Home News Driver in deadly A1A crash awaits arraignment while attorneys scrutinize evidence

Driver in deadly A1A crash awaits arraignment while attorneys scrutinize evidence

Driver in deadly A1A crash awaits arraignment while attorneys scrutinize evidence

INDIAN RIVER COUNTY – An Orchid woman faces multiple charges arising from what police said was a high-speed crash caused by an intoxicated driver that led to the death of a John’s Island man last year.

Elizabeth Danielsen, 61, was charged with vehicular homicide, DUI manslaughter and DUI with serious bodily harm in the May 10, 2022 crash.

Charles Ingraham, 89, died after eight days in a hospital from what a medical examiner said was “complications of blunt impact injuries of the torso” sustained as a passenger in a motor vehicle accident, and pre-existing heart problems.

An 89-year-old Indian River Shores man died from injuries sustained in a May 10 car crash on State Road A1A near his John's Island home, medical officials said.

Police sought and served Danielsen a warrant Jan. 19, taking her to the Indian River County Jail following her arrest while poolside at the Orchid Island Golf & Beach Club where she has lived since her 2019 marriage to California attorney Paul Danielsen, 63, according to police and court records.

She was released from jail Jan. 20 on $150,000 bail, according to court records.

What happened

Elizabeth Danielsen was not identified as the suspected driver until the day of the arrest and is still referred in some court records by her former name, Elizabeth Jewkes.

Police records show the two-car crash happened shortly before 8:45 p.m. May 10 in the 6400 block of State Road A1A near Bermuda Bay Lane just south of the John’s Island South Oceanside and Riverside gates, roughly a half mile north of the Indian River Shores Public Safety Department.

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The two vehicles involved were a convertible, coupe Mercedes Benz E 350, occupied by Danielsen and a Lexus ES350 occupied by Ingraham and his wife Frances Ingraham.

The Lexus was struck from behind by the Mercedes Benz, while both vehicles were traveling north on S.R. A1A, Indian River Shores Officer Edward Ryer stated in a report.

All three people were taken to hospitals with varying degrees of injuries. Ingraham also suffered several fractures in his neck, back and ribs and extensive bruising.

The Mercedes had “significant front-end damage” and was found with its top down and driver side airbag deployed when officers arrived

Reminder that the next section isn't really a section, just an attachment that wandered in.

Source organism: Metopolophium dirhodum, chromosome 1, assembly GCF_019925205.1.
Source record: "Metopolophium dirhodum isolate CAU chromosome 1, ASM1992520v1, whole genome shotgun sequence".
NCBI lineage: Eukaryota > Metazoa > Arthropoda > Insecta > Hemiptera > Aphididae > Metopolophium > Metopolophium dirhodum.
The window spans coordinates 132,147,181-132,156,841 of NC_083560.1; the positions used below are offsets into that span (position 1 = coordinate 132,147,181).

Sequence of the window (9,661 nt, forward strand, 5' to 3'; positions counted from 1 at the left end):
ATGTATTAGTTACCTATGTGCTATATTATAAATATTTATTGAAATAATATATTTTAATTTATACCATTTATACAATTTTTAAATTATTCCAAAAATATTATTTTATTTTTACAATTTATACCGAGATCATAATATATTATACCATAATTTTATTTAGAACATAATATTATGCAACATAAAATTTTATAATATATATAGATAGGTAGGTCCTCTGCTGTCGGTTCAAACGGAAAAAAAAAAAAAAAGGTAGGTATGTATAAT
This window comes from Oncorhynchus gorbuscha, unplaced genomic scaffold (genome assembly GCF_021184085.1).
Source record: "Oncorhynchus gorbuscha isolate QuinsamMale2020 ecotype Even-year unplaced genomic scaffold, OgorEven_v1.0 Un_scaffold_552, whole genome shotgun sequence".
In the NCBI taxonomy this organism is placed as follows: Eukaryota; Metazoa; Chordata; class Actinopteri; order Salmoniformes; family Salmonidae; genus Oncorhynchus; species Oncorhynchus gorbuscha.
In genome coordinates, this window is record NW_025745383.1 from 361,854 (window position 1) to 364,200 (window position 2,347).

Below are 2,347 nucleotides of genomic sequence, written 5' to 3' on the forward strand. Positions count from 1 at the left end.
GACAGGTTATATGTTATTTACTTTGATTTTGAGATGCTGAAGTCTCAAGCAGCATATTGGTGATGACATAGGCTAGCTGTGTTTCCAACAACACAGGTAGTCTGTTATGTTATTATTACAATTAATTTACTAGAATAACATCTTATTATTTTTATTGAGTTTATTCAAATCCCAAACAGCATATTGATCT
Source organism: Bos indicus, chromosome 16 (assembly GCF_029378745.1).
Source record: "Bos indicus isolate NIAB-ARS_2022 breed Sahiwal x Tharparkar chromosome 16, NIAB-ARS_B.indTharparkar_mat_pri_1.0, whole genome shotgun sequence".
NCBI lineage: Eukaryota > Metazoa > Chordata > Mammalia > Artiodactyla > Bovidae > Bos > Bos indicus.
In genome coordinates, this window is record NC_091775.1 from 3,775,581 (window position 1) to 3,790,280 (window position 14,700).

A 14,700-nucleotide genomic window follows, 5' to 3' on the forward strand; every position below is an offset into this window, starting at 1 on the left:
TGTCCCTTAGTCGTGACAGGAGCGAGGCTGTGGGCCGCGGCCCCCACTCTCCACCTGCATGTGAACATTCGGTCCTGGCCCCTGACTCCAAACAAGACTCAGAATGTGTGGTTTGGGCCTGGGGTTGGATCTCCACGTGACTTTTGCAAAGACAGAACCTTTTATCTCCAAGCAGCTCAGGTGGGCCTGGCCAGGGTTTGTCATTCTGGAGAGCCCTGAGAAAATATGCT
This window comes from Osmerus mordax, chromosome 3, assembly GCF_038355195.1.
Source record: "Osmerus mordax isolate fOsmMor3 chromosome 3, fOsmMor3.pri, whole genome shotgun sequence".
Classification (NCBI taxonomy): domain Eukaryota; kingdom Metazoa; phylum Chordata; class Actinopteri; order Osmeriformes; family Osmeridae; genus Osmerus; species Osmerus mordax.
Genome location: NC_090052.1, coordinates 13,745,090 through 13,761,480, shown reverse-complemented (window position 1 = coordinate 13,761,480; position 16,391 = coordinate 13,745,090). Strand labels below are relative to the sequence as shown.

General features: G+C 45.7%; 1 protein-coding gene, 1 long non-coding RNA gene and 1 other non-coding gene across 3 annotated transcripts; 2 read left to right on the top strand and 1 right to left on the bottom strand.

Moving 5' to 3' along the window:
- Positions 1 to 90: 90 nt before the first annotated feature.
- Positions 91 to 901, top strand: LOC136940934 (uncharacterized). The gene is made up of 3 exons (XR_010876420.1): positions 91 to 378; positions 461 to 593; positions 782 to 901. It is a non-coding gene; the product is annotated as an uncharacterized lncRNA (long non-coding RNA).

Danielsen was initially cited for traffic violations of unlawful speeding over 30 mph above the limit and for not wearing a seatbelt.

The speeding ticket states she was traveling 93 in a 45-mph zone, leading to a crash with a fatality and serious bodily injury along with at least $40,000 in property damage.

‘An awful long time’

Defense attorney Andrew Metcalf said the eight-month window between the crash and arrest was “not a normal thing.”

He said it would take at least as long for their review of police findings.

“This case took an awful long time to come to fruition (and) what has been done has to be looked at very closely,” he said.

In July he submitted two documents disputing the speeding and seat belt citations on Danielsen’s behalf.

In citing Danielsen, police investigators relied on information from the vehicles’ event data recorder and said the “vehicle EDR showed speed at 93 mph 0.5 seconds prior to impact” and that the “data is indicating (Danielsen) was the driver.”

Since 2014 all vehicles are equipped with the digital devices that record multiple internal and external variables of their operation and show data recorded seconds “before, during and after a crash,” according to the National Highway Traffic Safety Administration.

Both citations were dismissed July 13 because information from the event data recorder alone could not be used to issue citations, according to court records.

Going forward, Metcalf said police investigative methods, evidence obtained from digital devices and the means of deriving blood alcohol after the incident would all be under scrutiny.

“These kind of cases take some time to unfold to see what evidence is there and what evidence is lacking,” Metcalf said.

Vehicle speed and evidence from the EDR are among the areas of scrutiny.

“There are all kinds of conditions that can create and erroneous speed on an EDR,” Metcalf said. “I’ve seen officers misinterpret EDRs … some of the best officers misinterpret EDRs.”

Assistant State Attorney Bill Long, who is assigned to the case, said he couldn’t comment on it at the risk of “influenc(ing) jurors” who might later decide Danielsen’s degree of guilt or innocence.

As for the length of the investigation, Long said, “Generally every traffic homicide investigation is different.”

An arraignment on the charges is set for March 23. Although a year has passed since the crash, Metcalf said, “It’s still a very new case.”

A remembrance ceremony was held for Ingraham at a church in his home state of Rhode Island. The United Congregational Church of Little Compton published a recording of the service on Youtube and in it family and friends describe the former Polaroid executive with roots in Vero Beach dating to the 1950s as an avid fan of skiing, golf, tennis, fishing, gardening, birding, American history and sailing.


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